Pros:  Whether a reader is interested in research or simply learning more about frogs, this book would make an excellent starting place.  The information is engagingly presented, and the large colorful illustrations will appeal to amphibian aficionados.

Cons:  A list of additional resources would have been a nice addition to the back matter.

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Camp Panda: Helping Cubs Return to the Wild by Catherine Thimmesh

Published by HMH Books for Young Readers

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Summary:  Pandas almost disappeared from China after poaching and habitat destruction nearly wiped them out.  Yet over the last few decades, the number of pandas has slowly risen, thanks to intensive conservation efforts.  The author examines both the issues of what caused their decline and how scientists have slowly helped reintroduce pandas into the wild.  Early efforts didn’t always succeed, and these are documented as well. Interestingly, there are those who believe pandas should be allowed to die out as part of the natural order, and this point of view is also explored.  The final chapter summarizes successes, not only in the panda conservation movement, but in helping other endangered species. Includes glossary, sources, index, and a list of ways to help endangered species. 64 pages; grade 4-7.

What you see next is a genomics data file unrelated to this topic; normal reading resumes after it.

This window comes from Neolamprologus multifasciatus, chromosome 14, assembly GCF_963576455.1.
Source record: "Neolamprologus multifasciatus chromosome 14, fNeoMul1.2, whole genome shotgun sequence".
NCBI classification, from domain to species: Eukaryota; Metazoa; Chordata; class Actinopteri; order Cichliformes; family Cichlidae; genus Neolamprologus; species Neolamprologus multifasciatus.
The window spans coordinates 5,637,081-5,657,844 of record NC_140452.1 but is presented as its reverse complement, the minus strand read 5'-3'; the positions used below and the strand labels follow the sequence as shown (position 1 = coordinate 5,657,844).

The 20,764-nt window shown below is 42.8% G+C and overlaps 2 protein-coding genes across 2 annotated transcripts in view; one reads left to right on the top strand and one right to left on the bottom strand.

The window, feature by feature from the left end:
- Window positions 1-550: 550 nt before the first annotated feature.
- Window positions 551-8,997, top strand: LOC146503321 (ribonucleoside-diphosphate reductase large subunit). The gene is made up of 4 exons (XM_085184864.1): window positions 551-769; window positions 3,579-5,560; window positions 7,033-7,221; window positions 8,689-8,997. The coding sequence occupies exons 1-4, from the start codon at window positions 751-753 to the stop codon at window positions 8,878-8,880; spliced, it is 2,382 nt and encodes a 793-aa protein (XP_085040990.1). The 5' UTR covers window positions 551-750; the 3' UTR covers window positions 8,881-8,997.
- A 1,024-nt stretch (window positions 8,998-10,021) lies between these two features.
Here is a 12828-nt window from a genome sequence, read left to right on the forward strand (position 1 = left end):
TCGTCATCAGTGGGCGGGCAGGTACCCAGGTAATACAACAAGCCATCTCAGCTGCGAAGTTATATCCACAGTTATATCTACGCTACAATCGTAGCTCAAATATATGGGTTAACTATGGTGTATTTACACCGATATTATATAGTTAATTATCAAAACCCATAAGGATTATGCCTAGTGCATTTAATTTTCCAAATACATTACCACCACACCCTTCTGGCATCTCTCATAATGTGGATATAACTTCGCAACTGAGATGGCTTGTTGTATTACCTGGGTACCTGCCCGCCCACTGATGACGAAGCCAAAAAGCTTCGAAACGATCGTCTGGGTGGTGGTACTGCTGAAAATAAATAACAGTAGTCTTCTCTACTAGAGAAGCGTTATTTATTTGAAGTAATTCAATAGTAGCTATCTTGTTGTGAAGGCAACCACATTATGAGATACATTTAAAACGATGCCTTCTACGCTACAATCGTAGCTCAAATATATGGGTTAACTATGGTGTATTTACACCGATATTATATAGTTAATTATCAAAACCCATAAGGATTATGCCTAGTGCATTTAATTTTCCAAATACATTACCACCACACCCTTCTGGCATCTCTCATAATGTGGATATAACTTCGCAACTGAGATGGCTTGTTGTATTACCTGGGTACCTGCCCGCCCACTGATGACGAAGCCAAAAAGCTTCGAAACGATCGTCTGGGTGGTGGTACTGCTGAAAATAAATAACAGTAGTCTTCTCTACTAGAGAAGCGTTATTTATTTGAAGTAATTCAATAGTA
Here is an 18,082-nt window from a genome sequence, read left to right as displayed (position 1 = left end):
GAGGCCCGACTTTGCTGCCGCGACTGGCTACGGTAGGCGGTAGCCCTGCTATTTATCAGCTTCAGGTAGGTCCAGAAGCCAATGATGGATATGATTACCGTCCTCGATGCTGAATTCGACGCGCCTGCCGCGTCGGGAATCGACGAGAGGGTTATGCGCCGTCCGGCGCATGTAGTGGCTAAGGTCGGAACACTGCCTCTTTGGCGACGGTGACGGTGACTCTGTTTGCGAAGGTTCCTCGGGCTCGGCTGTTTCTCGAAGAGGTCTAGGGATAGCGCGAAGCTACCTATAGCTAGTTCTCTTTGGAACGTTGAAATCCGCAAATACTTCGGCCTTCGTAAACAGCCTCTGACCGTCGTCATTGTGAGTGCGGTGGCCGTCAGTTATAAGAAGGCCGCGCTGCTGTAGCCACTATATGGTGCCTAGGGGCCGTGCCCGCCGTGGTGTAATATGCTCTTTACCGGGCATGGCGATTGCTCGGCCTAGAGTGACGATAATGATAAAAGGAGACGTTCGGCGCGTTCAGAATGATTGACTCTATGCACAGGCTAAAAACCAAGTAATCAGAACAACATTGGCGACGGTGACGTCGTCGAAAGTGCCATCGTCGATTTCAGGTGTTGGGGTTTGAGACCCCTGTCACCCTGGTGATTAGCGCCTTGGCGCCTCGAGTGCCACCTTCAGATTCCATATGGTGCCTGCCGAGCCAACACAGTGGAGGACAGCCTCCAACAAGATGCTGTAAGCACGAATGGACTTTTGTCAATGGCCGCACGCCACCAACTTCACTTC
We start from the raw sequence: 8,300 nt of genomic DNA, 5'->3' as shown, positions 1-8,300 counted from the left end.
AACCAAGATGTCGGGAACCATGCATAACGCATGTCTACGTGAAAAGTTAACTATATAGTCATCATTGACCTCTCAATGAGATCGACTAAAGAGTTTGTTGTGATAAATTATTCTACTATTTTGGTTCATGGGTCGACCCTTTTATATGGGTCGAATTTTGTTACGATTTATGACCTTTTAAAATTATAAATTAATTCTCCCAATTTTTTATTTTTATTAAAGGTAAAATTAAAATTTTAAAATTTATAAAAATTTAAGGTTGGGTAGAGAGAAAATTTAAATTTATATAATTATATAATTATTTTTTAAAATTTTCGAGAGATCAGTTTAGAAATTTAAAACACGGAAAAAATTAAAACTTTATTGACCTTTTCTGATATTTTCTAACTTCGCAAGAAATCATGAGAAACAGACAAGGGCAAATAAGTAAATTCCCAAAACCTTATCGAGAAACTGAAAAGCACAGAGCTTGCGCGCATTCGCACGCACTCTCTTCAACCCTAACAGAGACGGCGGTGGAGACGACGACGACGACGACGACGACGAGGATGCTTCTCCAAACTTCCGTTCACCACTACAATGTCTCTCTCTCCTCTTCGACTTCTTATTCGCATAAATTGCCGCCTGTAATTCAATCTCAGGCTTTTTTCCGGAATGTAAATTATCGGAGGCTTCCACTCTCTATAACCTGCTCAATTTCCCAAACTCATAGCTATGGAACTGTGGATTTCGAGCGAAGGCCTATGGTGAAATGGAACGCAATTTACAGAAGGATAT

Pros:  Sibert medalist Catherine Thimmesh (Team Moon) gives a complete, engaging picture of the state of the panda, an animal whose adorableness has led to it becoming the face of the World Wildlife Fund.  And speaking of adorable, readers of all ages will enjoy the many photos illustrating the text.

Cons:  I know they’re an important part of the conservation process, but it’s hard for me to take the guys in panda suits seriously.

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Grandma Gatewood Hikes the Appalachian Trail by Jennifer Thermes